« Reply #3 on: May 23, 2016, 07:36:02 PM »
1 Is Father's bequeathal of house and plot valid even though they were not registered on his name?
Ans: No

2 otherwise, did all four signing on all sheets make bequeathal of house and plot valid.
Ans: no

3 can elder son invalidate bequeathal of plot by selling/transferring it now 20 years since testate's demise?
Ans: No as no probate has been taken.

4 when does the plot get transferred to younger son?
Ans: When probate will be granted by the court.

5 does the younger son need elder son's approval/registration to gain rights to plot?
Ans: This question does not lies until probate is taken

6 Does it matter if the will got registered or not?
Ans: No

7 Does it matter if the properties got mutated or not?
Ans: No

8 Can elder son  adeem the plot from the will as per Indian succession Act section 152?
9 Can elder son elect the plot out of the will as per Indian succession Act section 180?
10 Are there any other laws/acts that influence (b) and (c).
Ans for (8), (9) and (10): Please dont get into law, you will be more confused. If you are from legal background then you should have not asked this questions.


Regards,

Amarnath Sanyal
Advocate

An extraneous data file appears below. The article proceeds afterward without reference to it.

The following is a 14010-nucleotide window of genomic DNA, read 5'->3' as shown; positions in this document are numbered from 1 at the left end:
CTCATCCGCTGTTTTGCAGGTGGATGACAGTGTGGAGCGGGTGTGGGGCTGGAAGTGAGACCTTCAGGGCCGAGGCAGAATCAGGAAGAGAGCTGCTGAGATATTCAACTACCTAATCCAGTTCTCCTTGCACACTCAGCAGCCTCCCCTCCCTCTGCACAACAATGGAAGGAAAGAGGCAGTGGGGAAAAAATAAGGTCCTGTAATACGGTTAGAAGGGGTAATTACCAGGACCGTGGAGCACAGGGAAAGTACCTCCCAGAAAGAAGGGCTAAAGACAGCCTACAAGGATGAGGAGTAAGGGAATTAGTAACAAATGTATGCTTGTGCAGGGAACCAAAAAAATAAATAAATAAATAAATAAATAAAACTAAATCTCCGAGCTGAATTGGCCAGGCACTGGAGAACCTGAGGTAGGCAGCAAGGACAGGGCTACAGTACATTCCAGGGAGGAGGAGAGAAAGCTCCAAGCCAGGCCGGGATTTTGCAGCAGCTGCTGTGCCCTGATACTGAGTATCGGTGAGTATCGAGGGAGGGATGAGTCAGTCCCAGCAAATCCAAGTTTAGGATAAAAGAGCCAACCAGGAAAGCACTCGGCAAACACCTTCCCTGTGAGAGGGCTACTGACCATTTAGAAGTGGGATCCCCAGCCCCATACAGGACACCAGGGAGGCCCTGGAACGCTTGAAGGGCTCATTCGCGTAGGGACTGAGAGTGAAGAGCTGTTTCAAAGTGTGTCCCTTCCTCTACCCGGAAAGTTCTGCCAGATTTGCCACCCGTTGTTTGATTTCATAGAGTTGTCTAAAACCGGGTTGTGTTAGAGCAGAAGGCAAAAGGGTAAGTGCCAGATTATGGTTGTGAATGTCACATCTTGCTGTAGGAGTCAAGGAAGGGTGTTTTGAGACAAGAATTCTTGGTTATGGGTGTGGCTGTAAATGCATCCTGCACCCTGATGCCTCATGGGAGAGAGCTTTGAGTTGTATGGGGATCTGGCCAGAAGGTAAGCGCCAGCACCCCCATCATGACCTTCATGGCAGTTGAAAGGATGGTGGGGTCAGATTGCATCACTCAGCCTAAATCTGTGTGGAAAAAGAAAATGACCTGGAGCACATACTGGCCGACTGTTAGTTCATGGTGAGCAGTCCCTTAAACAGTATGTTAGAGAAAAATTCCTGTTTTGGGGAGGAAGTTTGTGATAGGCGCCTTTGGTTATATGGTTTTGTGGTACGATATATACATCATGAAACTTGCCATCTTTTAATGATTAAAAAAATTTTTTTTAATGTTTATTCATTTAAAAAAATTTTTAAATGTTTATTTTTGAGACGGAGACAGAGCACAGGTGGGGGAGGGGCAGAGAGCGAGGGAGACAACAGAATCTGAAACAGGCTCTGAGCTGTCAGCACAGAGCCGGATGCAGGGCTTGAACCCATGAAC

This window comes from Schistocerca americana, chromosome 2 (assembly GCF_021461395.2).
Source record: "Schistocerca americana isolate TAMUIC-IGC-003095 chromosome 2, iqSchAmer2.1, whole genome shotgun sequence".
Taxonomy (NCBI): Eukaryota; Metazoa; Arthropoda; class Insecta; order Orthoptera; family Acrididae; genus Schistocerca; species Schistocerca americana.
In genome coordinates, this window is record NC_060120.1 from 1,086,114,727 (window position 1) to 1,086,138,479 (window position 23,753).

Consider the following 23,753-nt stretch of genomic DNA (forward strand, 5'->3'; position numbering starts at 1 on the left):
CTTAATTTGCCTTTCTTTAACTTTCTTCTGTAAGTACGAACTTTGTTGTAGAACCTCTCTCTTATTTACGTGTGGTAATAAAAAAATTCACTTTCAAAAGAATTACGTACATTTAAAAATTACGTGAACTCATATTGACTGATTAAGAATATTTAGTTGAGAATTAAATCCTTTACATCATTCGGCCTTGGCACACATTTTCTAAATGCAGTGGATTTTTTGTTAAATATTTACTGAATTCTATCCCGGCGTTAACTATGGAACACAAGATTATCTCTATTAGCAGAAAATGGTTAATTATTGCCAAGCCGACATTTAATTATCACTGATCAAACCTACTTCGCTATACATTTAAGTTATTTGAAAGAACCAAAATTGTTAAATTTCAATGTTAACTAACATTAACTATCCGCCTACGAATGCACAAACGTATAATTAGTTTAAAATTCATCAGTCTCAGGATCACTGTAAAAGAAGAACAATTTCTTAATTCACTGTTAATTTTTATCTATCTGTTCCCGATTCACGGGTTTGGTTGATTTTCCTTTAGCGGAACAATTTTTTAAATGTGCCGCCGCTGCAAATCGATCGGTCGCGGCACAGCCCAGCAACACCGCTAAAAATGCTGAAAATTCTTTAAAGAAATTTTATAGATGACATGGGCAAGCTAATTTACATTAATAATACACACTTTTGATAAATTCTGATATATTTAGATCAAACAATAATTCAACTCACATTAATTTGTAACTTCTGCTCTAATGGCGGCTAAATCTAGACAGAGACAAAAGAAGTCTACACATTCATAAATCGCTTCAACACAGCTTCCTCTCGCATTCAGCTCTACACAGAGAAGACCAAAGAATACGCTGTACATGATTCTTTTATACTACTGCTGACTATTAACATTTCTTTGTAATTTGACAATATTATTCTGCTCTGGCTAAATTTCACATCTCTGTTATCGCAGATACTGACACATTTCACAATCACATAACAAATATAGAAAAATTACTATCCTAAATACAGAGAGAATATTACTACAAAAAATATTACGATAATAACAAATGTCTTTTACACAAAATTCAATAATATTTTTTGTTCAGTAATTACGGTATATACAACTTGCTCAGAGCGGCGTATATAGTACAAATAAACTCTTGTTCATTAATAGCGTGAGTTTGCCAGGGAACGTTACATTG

Email - adv.amarnath.sanyal@gmail.com
Mob - 09830303322

Offline sreesupandi

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Re: validity of father bequeathing property of one son to another
« Reply #4 on: May 24, 2016, 08:45:58 AM »
Thank you Mr Amarnath for answering my questions.

In answers to 1 & 2 you conveyed that father bequeathing property not on his name is not valid, but in answers to 3, 4 & 5 you conveyed that title holder's transfer rights on such bequeathed property are in abeyance until probate occurs.

Are you suggesting, based on your answers from 1 to 5, that probate/court must first decree the bequeathal of plot and house as invalid and only then the title holder is free to exercise his entitlement? Can you kindly clarify why the invalid act hold's the entitled right in abeyance? Doesn't that leave room hypothetically for testate to play mischief posthumously by bequeathing in his/her will an adversary's property?

I am not a lawyer and do not want to pretend either but before posting the question here I met a few local well recognised lawyers in this regard.  I found them giving contradictory answers. So, to better understand, I started reading the acts and accessible SC/HC cases. Having read them to some extent, though confusing many a time as you said, I find the acts and codes fascinating, very well written in easy language, covering vast possibilities and empowering. But I agree, end of the day I need a professional guidance.

If you can indulge my curiosity, Indian succession Act section 180 is directly talking about cases where testate bequeaths property not on his name. Can you kindly give your opinion its application to my case?

Regards